Policy by the Numbers
Data for policymaking from Google and friends.
Better data for a better Internet
Tuesday, January 10, 2012
published in December, 2011 issue of
When people took to the streets across the U.K. last summer, the Prime Minister suggested restricting access to the Internet to limit protestors’ ability to organize. The resulting debate complemented speculation on the effects of social media in the Arab Spring and the widespread critique of President Mubarak’s decision to shut off the Internet and mobile phone systems in Egypt.
Decisions about when and how to regulate activities online have a profound societal impact. Debates underlying such decisions touch upon fundamental problems related to economics, free expression and privacy. Their outcomes will influence the structure of the Internet, how data can flow across it and who will pay to build and maintain it. Most striking about these debates are the paucity of data available to guide policy and the extent to which policymakers ignore the good data we do have.
The best approach is neither to make ill-informed decisions based on too little data nor to avoid state regulation simply because of the absence of decent data. Instead, we should begin a concerted push for highly reliable and publicly available forms of measurement of the Internet and how we use it. Better data would not only help the state meet its regulatory obligations, but also improve self-regulation by private sector players and empower individuals to make better decisions. In the meantime, we as researchers need to work harder to translate the data we have into terms that can directly inform policymakers.
First, we need to know more about the architecture of the network and how it is changing. For example, is the Web becoming more or less centralized over time? How much are unrelated content and services converging to common hosting within a comparative handful of cloud providers? Second, we need to know more about how information flows or stutters across the network. Where are there blockages? From what sources do they arise? And third, we need to know more about human practices in these digitally mediated environments.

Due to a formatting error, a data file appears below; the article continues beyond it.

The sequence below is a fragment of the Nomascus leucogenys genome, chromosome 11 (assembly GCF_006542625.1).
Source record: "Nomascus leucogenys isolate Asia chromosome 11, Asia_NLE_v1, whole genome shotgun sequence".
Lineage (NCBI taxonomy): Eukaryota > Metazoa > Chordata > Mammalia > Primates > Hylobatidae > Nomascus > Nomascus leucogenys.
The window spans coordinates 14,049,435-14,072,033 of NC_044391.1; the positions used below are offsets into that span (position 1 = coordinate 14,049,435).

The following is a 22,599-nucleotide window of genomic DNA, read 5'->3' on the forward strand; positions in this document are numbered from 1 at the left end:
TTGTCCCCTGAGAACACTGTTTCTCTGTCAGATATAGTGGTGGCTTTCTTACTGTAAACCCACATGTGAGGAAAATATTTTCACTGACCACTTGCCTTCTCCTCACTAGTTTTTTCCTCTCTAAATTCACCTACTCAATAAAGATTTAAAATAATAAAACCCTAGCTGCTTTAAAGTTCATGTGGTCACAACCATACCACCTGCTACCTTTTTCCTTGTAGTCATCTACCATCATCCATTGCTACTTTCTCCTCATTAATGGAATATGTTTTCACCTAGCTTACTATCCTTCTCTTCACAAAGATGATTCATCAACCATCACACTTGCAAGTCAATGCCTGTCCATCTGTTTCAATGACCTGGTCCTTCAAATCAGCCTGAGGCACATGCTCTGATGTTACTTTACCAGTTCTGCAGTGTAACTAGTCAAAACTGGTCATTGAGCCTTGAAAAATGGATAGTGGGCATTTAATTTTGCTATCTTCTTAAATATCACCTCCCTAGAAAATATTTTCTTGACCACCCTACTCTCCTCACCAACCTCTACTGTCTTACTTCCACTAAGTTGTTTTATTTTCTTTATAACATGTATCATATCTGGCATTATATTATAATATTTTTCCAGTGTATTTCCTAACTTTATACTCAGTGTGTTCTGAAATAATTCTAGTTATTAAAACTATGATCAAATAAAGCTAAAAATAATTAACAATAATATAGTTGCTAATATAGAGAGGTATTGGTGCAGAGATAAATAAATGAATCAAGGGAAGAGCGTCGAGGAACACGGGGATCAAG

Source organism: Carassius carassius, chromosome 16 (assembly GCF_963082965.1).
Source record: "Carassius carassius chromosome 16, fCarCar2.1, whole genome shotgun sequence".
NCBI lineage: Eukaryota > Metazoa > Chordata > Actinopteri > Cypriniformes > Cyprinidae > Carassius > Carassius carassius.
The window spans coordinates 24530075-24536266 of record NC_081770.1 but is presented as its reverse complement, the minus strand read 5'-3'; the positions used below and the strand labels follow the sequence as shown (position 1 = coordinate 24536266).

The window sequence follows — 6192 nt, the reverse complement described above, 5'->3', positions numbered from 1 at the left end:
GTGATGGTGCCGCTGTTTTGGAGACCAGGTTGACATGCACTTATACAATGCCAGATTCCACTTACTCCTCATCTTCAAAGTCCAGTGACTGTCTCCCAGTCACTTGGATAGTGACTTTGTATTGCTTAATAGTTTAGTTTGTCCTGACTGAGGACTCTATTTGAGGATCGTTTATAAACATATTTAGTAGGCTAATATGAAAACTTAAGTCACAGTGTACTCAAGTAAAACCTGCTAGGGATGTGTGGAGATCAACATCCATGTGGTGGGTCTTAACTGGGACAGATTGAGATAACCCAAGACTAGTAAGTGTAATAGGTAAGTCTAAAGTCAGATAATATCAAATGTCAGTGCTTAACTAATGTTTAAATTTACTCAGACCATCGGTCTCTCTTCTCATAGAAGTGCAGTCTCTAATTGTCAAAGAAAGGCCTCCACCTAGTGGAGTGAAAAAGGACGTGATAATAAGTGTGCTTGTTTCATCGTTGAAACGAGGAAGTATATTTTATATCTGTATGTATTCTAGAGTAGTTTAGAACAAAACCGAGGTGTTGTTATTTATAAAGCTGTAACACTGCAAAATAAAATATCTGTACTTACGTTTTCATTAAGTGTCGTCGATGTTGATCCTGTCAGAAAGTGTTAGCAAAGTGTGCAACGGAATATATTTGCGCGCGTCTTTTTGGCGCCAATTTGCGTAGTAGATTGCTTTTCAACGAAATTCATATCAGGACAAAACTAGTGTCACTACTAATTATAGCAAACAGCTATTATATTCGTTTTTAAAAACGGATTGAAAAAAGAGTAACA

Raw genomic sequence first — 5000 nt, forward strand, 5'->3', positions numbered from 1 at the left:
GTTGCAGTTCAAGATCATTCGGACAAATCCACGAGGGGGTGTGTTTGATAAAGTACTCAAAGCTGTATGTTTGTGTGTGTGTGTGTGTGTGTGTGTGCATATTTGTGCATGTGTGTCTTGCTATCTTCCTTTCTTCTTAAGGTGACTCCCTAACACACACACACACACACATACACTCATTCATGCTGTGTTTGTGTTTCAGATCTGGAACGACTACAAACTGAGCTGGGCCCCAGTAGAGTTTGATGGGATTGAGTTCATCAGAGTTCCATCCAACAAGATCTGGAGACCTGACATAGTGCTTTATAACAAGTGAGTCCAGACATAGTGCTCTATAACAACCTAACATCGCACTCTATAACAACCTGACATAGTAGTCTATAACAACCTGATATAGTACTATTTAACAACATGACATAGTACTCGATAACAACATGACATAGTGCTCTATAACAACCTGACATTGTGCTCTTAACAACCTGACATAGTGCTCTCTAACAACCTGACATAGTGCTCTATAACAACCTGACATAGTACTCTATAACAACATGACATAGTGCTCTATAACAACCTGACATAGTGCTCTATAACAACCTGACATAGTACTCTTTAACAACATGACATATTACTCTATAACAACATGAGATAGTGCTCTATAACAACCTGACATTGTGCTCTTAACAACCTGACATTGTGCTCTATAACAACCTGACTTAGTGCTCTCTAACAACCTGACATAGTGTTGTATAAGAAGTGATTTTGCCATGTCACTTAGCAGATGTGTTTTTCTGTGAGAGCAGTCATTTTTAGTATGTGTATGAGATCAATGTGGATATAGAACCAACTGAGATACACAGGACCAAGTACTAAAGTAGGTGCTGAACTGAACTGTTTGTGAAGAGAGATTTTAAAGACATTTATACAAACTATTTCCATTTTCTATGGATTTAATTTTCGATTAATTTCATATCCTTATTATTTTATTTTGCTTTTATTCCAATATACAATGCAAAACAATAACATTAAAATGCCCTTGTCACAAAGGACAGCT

We need to commit to systematic, longitudinal studies of how digitally mediated communications are changing behavior everywhere across the networked world, such as disclosure of personally identifiable information. For example, debates in the U.S. over amending the Children’s Online Privacy Protection Act (COPPA), which is intended to protect children under 13 from privacy risks, is poorly informed. We have not figured out if children are actually better off as a result of COPPA or even how to start gathering data to answer that question. Studies by the Pew Internet and American Life project and ethnographic work pioneered by danah boyd get too little attention in policy discussions about digital education and child safety, resulting in both over- and under-regulation. But through long-term studies, our findings can be translated into better policymaking and consumer-facing technology design.
The open and responsive nature of a new class of engaged research projects will help policymakers in government and corporate settings remain nimble and make better decisions in the fast-moving world of digital technology.
John Palfrey is the
Henry N. Ess Professor of Law and Vice Dean for Library and Information Resources
at Harvard Law School and a faculty co-director of the Berkman Center for Internet & Society at Harvard University.
Jonathan Zittrain is a
Professor of Law
and Computer Science at Harvard University, and a co-founder of the Berkman Center for Internet & Society.
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